PORTLAND, Ore. — The first sensor hub specifically designed for Android running on ARM was demonstrated today by Hillcrest Laboratories Inc., of Rockville, Md., at the ARM TechCon Expo (Oct. 30-31, Santa Clara, Calif.). Hillcrest's first sensor hub -- dubbed SH-1 -- is compatible with the Android 4.3 "Jelly Bean" operating system and is available either as software-only or pre-integrated with an Amtel low-power microcontroller.
Chad Lucien, senior vice president of sales and marketing for Hillcrest Labs, told EETimes:
There is a lot of activity with sensor hubs in the Windows 8 market. Also Samsung's smartphones and tablets all use sensor hubs, and now Apple has its own M7 sensor-hub microcontroller for iOS. Consequently we are seeing very strong interest among Android developers to catch up in sensor hubs. Our SR-1 lets Android developers quickly implement a sensor hub that does unique things, which go beyond just nine-axis sensor fusion, allowing our OEMs to differentiate themselves with gesture recognition and always-on context awareness functions.
Hillcrest's first Sensor Hub (SH-1) featuring its Freespace sensor fusion, gesture recognition, and context-aware algorithms comes pre-integrated with Atmel's SAM D20 ARM Cortex M0+ based microcontroller.
A sensor hub off-loads the application processor from managing all the sensors studding a modern smartphone, tablet, laptop, wearable device, or Internet of Things (IoT) device. Microsoft, for instance (following Apple's lead as does Samsung and most other smartphone and tablet makers) mandated that Window 8 developers include a full complement of inertial sensors. A sensor hub helps manage them by performing the nine-axis sensor fusion across three triple-axis micro-electromechanical system (MEMS) inertial sensors -- accelerometer, gyroscope, and magnetometer -- thereby freeing up the application processor to be more responsive to the user.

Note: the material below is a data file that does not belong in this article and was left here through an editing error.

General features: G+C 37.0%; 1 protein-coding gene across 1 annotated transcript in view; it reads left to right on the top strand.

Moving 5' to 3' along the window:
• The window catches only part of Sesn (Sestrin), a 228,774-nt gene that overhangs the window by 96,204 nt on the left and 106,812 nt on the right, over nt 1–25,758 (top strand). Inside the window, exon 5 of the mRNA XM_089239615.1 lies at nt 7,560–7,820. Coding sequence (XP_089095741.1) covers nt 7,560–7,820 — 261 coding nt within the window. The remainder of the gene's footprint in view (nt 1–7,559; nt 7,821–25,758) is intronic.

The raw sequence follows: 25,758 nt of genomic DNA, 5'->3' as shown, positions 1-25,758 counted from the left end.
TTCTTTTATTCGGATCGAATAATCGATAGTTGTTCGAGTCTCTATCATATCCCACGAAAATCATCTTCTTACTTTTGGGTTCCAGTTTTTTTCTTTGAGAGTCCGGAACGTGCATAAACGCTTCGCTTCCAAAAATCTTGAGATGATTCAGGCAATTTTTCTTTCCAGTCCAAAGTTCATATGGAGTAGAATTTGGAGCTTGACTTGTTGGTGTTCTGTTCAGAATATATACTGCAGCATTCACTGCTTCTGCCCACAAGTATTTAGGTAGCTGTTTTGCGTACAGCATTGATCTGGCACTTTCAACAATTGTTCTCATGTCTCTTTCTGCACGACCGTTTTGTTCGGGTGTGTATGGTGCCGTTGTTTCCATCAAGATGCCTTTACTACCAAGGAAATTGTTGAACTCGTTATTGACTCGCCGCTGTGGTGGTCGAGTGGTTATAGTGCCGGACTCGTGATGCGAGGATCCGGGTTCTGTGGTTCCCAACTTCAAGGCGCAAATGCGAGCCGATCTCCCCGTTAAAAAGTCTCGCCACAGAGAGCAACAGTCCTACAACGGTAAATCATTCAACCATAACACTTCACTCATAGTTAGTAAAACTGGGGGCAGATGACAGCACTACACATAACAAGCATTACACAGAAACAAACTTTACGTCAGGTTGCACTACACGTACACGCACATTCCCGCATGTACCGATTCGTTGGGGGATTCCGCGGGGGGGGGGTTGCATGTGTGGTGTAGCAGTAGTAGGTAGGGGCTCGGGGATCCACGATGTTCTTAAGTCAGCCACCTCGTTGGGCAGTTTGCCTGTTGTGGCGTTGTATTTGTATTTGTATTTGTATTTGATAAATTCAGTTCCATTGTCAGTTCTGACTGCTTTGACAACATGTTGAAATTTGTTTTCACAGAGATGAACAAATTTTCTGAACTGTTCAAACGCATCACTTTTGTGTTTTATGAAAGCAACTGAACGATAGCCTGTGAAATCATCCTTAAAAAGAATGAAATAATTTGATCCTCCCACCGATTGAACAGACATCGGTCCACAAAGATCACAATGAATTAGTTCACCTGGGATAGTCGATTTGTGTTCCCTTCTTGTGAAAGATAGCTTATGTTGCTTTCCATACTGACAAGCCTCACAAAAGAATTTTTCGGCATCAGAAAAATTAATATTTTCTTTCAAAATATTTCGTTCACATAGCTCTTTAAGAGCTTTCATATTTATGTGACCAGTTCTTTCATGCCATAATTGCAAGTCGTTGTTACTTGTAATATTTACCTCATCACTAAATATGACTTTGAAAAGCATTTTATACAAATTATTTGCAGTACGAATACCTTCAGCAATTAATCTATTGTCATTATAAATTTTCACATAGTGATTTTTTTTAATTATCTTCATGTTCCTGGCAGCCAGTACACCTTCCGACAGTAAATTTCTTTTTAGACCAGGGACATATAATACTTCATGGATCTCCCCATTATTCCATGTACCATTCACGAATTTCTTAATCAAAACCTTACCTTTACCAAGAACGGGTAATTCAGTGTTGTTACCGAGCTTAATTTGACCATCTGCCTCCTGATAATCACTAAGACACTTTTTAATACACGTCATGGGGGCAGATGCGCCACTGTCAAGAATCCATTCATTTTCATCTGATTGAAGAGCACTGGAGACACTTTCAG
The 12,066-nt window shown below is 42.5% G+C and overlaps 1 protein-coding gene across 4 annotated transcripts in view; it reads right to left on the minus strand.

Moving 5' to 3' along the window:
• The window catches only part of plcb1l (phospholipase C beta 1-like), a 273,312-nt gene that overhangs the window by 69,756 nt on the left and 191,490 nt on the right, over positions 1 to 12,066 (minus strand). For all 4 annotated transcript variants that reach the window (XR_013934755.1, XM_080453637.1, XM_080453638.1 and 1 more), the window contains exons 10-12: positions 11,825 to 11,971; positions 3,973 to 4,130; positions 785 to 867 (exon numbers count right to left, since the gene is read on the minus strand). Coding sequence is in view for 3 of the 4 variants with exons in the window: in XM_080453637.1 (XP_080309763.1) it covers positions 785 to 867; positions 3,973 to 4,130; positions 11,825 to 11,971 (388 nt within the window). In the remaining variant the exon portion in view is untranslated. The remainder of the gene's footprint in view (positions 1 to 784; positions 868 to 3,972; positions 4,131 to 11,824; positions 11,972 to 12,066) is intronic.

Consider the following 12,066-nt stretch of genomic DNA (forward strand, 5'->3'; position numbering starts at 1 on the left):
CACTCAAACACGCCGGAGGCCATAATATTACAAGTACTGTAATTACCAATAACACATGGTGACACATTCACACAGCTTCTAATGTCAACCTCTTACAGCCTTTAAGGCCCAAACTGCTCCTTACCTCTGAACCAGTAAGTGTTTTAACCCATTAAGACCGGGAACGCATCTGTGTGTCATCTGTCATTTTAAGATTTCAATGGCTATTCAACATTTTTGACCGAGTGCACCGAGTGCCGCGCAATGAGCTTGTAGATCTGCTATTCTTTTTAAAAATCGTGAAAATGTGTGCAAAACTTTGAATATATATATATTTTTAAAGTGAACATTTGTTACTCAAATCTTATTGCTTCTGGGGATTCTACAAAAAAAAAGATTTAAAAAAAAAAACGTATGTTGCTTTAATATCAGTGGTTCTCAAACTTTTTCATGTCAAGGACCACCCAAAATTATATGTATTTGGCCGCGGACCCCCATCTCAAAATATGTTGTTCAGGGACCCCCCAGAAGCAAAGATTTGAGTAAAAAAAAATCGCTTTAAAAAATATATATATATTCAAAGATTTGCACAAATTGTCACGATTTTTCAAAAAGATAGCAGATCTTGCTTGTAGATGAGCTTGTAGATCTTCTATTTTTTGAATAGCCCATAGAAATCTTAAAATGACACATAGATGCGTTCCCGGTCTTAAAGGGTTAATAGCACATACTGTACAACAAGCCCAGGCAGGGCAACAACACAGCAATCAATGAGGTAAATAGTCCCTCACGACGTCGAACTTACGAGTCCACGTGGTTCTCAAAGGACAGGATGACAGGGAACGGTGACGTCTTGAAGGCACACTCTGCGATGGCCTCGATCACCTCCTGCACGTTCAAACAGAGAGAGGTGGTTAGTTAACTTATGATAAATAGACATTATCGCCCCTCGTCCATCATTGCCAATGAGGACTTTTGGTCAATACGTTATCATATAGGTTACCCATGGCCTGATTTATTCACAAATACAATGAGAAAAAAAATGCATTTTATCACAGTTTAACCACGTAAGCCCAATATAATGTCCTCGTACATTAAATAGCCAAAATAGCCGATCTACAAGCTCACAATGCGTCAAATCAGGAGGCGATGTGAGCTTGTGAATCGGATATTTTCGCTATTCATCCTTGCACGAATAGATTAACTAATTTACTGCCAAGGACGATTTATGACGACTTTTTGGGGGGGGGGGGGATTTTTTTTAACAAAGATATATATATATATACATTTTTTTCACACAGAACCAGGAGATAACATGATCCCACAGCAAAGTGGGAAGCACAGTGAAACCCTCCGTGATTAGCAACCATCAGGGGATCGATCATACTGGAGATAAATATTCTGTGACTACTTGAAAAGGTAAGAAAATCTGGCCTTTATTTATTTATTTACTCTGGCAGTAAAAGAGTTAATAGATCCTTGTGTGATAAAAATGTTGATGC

In addition to the sensor fusion performed by all sensor hubs, the SH-1 also performs gesture recognition from its Freespace MotionElements library of commonly used gestures. For instance, OEMs can allow their users to browse large libraries of images or music albums by tilting the device so the "covers" smoothly flow by at a speed determined by the inclination. The SH-1 also provides activity tracking and "context awareness" for always-on functions -- such as ascertaining when users have the device in their pocket -- so the application processor can be turned off to conserve battery life while waiting for the context to change.
Hillcrest licenses the SR-1 software directly to OEMs, who can then implement it on their own ARM microcontrollers, or they can get it already preconfigured for a low-power Atmel microcontroller. In the Atmel booth at the ARM TechCon Expo, Hillcrest demonstrated its algorithms running on Atmel's latest SAM D20 ARM Cortex M0+ based microcontroller.
Hillcrest's SR-1 also comes with optimized drivers for all the popular brands of MEMS inertial, magnetic, and environmental sensors. Companies that have already licensed Hillcrest's motion-processing technologies include Eastman Kodak, Intel, LG Electronics, Logitech, Roku, SMK Electronics, Sony, TCL Multimedia, and Universal Electronics (UEI).